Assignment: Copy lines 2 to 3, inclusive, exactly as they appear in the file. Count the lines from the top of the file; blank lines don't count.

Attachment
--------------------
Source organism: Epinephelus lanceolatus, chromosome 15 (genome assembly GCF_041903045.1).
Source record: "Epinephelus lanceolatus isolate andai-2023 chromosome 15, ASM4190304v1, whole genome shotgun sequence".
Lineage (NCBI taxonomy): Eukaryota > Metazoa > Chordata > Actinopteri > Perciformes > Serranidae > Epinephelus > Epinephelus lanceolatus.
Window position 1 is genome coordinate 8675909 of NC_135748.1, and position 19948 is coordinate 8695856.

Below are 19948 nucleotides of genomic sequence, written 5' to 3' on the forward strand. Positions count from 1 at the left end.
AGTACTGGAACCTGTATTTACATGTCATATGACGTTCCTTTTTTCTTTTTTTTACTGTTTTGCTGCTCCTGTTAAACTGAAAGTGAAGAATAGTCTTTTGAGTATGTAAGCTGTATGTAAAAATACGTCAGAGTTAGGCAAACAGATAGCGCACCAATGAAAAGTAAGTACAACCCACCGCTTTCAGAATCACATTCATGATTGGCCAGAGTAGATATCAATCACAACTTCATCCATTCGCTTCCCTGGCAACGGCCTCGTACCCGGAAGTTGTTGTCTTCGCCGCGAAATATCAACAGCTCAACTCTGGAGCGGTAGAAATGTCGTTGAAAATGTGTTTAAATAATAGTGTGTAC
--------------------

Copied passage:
Source record: "Epinephelus lanceolatus isolate andai-2023 chromosome 15, ASM4190304v1, whole genome shotgun sequence".
Lineage (NCBI taxonomy): Eukaryota > Metazoa > Chordata > Actinopteri > Perciformes > Serranidae > Epinephelus > Epinephelus lanceolatus.